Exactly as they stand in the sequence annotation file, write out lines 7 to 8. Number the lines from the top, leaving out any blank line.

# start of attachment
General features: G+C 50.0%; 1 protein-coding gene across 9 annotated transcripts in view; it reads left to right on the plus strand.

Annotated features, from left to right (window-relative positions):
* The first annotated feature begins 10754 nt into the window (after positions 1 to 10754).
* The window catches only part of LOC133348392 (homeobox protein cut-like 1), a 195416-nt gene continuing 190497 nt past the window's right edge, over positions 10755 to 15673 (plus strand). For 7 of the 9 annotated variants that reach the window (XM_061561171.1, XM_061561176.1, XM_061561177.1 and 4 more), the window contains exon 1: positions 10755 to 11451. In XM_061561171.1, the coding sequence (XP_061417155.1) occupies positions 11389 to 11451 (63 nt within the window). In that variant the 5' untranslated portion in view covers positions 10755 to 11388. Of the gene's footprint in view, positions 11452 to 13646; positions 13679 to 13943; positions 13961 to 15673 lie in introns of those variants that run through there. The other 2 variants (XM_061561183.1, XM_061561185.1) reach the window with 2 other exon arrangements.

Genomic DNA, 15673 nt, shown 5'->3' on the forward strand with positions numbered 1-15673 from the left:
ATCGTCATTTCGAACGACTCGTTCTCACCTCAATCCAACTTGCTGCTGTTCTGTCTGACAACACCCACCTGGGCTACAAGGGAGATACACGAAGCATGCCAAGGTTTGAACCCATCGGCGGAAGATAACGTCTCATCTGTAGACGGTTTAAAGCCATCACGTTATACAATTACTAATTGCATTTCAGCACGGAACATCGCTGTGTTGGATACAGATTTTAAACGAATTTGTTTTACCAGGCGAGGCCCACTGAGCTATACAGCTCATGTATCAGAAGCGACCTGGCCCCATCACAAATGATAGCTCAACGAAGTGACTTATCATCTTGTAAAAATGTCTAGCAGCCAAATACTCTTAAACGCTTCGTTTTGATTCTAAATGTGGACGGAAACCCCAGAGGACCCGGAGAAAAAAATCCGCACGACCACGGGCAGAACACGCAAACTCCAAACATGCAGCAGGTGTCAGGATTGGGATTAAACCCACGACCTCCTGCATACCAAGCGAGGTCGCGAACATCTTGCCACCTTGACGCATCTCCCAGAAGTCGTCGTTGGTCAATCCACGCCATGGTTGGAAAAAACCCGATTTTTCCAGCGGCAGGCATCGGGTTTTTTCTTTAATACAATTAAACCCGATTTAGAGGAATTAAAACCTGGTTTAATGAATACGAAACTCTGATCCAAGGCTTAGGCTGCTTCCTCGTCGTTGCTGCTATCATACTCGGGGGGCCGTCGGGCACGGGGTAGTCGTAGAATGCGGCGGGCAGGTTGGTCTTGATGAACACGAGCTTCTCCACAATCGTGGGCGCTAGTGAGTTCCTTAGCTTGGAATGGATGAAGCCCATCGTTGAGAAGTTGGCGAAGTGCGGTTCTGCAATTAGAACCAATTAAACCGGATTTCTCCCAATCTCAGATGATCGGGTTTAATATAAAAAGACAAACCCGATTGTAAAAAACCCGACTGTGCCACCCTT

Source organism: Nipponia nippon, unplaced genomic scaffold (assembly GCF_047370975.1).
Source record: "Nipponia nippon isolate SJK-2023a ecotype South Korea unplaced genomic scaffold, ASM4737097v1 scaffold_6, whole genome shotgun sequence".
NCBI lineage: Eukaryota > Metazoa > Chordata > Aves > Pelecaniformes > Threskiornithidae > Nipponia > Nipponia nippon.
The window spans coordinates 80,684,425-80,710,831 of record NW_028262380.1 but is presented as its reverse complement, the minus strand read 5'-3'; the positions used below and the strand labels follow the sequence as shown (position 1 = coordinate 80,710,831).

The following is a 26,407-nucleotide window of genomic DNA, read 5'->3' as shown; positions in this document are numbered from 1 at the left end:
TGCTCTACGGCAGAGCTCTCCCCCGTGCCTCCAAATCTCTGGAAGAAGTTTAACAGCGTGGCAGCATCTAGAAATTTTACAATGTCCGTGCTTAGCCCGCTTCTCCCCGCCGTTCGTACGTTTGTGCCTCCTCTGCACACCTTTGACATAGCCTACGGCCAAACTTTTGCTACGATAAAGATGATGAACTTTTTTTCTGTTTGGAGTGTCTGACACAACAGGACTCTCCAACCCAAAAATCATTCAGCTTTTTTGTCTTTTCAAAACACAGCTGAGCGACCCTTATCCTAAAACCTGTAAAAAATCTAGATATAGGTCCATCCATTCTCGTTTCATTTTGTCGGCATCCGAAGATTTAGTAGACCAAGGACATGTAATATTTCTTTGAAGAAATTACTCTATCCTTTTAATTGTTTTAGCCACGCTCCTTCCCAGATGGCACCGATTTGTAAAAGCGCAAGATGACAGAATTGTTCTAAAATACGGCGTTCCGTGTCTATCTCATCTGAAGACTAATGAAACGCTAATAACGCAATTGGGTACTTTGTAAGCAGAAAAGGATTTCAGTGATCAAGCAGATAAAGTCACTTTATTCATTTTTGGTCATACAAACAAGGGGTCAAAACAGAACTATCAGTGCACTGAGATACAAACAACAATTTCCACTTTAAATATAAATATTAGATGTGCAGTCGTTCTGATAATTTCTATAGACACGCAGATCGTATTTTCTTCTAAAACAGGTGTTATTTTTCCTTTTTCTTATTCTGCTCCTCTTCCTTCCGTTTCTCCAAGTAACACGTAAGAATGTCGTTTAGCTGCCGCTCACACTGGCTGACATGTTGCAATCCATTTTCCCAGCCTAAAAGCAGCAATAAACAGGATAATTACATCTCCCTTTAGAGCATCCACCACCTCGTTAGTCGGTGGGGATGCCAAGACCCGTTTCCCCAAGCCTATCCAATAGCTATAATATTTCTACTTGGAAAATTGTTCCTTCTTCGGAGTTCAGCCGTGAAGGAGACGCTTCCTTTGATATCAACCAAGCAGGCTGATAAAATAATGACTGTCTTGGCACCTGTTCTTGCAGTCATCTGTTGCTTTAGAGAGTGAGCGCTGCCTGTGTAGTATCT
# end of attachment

Source organism: Nipponia nippon, unplaced genomic scaffold (assembly GCF_047370975.1).
Source record: "Nipponia nippon isolate SJK-2023a ecotype South Korea unplaced genomic scaffold, ASM4737097v1 scaffold_6, whole genome shotgun sequence".